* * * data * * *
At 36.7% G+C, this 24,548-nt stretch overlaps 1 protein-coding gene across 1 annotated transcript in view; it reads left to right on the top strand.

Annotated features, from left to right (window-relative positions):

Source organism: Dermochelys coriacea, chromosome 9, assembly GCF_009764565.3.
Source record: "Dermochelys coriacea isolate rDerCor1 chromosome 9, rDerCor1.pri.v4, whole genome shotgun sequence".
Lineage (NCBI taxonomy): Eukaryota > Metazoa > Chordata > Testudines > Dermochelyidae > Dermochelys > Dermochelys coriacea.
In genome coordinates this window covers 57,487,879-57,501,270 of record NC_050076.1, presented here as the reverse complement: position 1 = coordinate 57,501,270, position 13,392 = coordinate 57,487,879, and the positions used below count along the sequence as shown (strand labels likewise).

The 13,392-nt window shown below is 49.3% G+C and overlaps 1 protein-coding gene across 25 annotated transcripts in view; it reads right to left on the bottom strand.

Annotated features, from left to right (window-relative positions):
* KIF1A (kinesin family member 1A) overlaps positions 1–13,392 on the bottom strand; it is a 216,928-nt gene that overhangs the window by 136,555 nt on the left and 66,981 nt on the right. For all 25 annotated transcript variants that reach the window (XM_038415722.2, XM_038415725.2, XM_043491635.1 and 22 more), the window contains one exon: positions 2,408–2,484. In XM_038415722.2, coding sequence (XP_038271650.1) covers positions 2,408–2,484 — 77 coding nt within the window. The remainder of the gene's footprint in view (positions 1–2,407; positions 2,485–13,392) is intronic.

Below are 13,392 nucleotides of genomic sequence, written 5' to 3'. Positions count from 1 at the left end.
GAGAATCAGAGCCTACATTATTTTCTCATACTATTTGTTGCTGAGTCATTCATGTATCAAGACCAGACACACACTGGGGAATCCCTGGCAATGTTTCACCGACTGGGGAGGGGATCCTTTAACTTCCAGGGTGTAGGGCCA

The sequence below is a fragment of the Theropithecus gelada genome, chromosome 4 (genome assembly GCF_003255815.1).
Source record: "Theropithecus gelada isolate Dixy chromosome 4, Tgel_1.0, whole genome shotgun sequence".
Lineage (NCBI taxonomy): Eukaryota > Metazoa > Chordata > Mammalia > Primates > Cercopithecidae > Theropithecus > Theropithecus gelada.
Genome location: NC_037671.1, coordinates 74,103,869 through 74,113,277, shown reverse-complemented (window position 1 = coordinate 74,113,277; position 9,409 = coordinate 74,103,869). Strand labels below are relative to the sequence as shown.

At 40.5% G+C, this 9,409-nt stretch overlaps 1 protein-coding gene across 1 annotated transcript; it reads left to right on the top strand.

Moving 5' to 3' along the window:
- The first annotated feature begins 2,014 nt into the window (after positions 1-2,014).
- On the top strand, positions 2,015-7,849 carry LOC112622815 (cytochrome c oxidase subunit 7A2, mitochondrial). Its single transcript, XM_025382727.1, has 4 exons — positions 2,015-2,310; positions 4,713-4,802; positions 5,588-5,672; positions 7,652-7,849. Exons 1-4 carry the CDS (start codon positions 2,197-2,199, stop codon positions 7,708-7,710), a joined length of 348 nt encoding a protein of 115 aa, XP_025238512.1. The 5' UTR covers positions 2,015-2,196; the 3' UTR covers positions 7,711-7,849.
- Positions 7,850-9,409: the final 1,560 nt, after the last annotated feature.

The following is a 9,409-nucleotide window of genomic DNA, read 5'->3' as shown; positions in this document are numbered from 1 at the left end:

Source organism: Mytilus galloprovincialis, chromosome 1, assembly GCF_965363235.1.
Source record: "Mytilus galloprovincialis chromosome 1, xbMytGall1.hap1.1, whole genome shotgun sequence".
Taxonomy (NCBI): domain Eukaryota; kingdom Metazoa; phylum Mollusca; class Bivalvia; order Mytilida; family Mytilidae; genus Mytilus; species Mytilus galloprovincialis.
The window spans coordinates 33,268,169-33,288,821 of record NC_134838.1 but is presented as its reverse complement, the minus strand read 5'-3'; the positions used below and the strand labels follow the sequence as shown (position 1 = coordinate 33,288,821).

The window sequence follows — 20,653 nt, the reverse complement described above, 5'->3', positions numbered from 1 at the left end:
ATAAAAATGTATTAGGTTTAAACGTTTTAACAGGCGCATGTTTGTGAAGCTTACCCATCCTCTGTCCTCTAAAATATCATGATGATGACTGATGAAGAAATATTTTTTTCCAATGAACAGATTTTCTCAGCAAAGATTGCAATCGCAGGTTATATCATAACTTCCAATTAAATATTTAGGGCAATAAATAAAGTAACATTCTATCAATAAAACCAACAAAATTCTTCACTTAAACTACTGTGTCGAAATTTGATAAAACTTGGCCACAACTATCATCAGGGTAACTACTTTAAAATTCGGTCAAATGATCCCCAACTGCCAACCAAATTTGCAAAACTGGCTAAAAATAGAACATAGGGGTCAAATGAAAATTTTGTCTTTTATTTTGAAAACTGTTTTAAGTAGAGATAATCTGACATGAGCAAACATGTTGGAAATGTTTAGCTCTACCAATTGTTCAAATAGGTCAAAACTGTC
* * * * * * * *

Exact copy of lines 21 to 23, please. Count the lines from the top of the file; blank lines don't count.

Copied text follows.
The following is a 9,409-nucleotide window of genomic DNA, read 5'->3' as shown; positions in this document are numbered from 1 at the left end:

Source organism: Mytilus galloprovincialis, chromosome 1, assembly GCF_965363235.1.
Source record: "Mytilus galloprovincialis chromosome 1, xbMytGall1.hap1.1, whole genome shotgun sequence".